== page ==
Introduction for Asia-Pacific Space Geodynamics Program
Introduction and Rational
The Asian-Pacific area, primarily the western Pacific boundary zone including China, Japan, and Southeast Asia, and the northern Indian Ocean boundary zone including the Tibetan Plateau of China and Southeast Asia, is the convergence zone of four plates: Eurasian, Pacific, Philippine and Indo-Australian. The region also includes a major portion of the tectonic system that is responsible for new activity in the Round-Pacific and the Alps-Himalayas mountain-building zones. The area is characterized by complex tectonics, violent crustal motion, frequent and fierce earthquakes, and devastating volcanic activity. In this area there is dense population, rapidly developing economics, and yet frequent and serious natural hazards (earthquakes, volcanic eruptions, sea immersion, etc.). Therefore this area is one of the most appropriate and urgent regions for research in tectonic and crustal motion, local deformation, sea-level change and their effects on the existing human environment. The main objective of the Asia-Pacific Space Geodynamics (APSG) Program is to unite all relevant activities in the region into a cooperative research project in plate tectonic, crustal motion and deformation, and sea level change in the area. This will provide a synergistic umbrella for scientists in the region to cooperate and to contribute to the better understanding of the processes involved and better prediction of major disastrous events. A major impetus for this program has been the emergence of space geodetic techniques with mm measurement capability.
All countries in the Asia-Pacific area are urged to join in this project, while countries outside the area are warmly invited to participate. The project will promote international academic exchange and scientific cooperation, and will contribute to the scientific research level of the developing countries in this area.
The primary objectives of study for the APSG are to:
1. measure and monitor, using space techniques, the relative motion between the Eurasian, Pacific, Philippine, and Indo-Australian plates including the plate tectonic motion along the boundaries, as well as local crustal deformation;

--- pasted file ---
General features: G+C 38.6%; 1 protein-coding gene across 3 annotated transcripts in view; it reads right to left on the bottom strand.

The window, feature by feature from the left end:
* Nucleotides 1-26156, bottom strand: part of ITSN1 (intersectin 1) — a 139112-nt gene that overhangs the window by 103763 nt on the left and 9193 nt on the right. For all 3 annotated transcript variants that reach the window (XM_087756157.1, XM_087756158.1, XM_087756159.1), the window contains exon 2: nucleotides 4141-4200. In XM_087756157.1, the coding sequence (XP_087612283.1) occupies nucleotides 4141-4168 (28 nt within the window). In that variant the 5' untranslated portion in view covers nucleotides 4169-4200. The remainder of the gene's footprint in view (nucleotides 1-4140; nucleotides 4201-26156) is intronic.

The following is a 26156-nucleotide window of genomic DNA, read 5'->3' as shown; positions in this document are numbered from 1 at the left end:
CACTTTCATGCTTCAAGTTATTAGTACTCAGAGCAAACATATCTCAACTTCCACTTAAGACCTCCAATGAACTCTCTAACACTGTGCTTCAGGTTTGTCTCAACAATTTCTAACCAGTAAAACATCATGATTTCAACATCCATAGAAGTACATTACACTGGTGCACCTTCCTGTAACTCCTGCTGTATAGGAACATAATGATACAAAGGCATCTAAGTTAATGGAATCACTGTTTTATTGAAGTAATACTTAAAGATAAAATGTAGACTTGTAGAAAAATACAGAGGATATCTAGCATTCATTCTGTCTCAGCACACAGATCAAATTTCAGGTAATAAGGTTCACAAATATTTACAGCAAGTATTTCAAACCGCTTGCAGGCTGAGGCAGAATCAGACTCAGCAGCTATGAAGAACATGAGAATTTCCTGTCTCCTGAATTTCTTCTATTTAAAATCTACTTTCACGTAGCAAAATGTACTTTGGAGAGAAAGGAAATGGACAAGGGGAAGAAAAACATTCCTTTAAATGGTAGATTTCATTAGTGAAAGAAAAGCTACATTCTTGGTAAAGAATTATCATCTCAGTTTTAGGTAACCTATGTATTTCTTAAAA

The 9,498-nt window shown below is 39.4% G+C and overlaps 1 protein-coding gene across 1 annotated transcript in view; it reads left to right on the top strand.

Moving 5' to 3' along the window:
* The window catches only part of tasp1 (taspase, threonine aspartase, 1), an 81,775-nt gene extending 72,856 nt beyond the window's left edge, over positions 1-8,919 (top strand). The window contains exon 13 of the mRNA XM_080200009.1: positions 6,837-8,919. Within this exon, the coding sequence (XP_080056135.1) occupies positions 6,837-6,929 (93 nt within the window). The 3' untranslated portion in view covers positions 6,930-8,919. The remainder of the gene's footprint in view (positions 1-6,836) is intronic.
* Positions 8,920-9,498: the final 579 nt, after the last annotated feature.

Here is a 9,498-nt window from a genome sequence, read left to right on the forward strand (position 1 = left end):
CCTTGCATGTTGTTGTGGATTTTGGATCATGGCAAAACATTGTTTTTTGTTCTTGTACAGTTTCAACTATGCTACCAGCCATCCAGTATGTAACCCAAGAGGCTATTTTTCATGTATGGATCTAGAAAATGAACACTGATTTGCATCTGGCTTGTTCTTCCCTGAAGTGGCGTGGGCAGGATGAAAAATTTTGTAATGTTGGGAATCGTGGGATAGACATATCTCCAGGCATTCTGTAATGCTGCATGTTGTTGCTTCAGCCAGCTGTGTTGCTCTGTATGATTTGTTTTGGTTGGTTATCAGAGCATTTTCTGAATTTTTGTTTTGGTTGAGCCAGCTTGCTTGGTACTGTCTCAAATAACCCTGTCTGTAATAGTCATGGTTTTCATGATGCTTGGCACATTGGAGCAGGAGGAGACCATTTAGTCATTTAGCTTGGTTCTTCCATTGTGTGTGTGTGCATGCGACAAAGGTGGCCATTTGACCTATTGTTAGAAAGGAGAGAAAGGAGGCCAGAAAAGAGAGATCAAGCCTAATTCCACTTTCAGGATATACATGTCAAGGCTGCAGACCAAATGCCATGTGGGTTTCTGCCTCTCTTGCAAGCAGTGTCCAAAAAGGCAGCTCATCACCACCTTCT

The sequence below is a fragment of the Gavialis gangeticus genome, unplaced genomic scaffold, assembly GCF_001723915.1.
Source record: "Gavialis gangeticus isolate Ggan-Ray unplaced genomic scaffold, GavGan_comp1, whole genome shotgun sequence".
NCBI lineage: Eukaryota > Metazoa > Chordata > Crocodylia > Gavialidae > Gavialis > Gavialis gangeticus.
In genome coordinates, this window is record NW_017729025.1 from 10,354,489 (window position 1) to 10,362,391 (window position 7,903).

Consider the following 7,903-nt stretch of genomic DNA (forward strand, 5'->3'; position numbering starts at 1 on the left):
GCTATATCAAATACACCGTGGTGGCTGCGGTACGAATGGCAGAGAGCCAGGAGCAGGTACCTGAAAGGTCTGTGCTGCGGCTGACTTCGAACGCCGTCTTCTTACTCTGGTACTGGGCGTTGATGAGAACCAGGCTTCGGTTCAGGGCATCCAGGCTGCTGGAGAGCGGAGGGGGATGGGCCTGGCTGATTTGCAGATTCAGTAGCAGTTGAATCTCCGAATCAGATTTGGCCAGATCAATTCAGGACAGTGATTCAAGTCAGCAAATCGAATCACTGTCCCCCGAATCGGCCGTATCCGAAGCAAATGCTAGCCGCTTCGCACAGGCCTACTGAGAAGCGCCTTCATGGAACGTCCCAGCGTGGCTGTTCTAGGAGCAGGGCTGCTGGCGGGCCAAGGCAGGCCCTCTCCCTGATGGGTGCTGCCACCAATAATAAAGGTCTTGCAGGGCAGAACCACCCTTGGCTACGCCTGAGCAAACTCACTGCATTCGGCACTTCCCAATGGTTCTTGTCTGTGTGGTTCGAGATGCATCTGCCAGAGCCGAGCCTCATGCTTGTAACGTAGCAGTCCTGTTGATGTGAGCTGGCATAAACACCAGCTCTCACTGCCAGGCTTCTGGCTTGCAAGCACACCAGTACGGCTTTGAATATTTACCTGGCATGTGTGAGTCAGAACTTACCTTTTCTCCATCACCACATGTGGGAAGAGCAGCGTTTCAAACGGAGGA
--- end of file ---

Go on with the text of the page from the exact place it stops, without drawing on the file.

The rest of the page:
2. study the evolution and dynamics of the crustal motion of the island-arc system in the Western Pacific boundary zone and the mountain-building zones of the Tibetan Plateau and Southeast Asia;
3. measure and monitor sea-level change in the Asia-Pacific region using space techniques including altimetry and tide gauge data to study the characteristics and causes of the fluctuations in global sea surface;
4. investigate the dynamics of the Earth as a whole (Earth rotation, gravity changes, etc.) and the mass motions within each layer (including the atmosphere, oceans, lithosphere, mantle, and the core) and their dynamic relations; and
5. investigate natural hazards (earthquakes, volcanic eruptions, sea immersion, etc.) in the region as well as their relation with various Earth motions, and provide basic information for the prediction of natural disasters.
A proposal to organize the APSG was first presented at the WEGENER meeting in St. Petersburg in June 1994. The proposal was endorsed by the United Nations Expert Symposium on Space Technology and Application for Sustainable Development in Beijing China in September 1994, and included as a Symposium recommendation to the Ministerial Conference on Space Applications for Development in Asia and the Pacific under the United Nations Economic and Social Commission for Asia and the Pacific (ESCAP).
The APSG was included in an Action Program for Chinese Space Applications for sustainable Development. Presentations were made at the Third Asian-Pacific Radio Telescope Meeting at Urumqi, China in October 1994 and at the Ninth International Workshop on Laser Ranging Instrumentation held at Canberra, Australia in November 1994. At a meeting held after the Workshop in Canberra, representatives from Australia, China, Japan, and the USA expressed their strong support for the APSG project and agreed to form a Steering Committee chaired by Prof. Ye Shuhua with membership from the above four countries. After submission of a program plan to the International Association of Geodesy (IAG) at its General Assembly in Boulder, Colorado, USA in July 1995, the IAG endorsed the project.
The first International Meeting of the APSG, held in Shanghai in June 1996, provided a venue for scientists working in the relevant disciplines in the Asia-Pacific region to meet, discuss their work, and plan activities. The second International Meeting of the APSG, held in Tahiti, French Polynesia in May 1998, provided the opportunity to review activities and plans underway and to begin the establishment of the infrastructure to conduct the scientific programs (see Report on the Second International Meeting of the Asia-Pacific Space Geodynamics Program, Tahiti, French Polynesia, May 12-16, 1998). The third International Meeting of the APSG.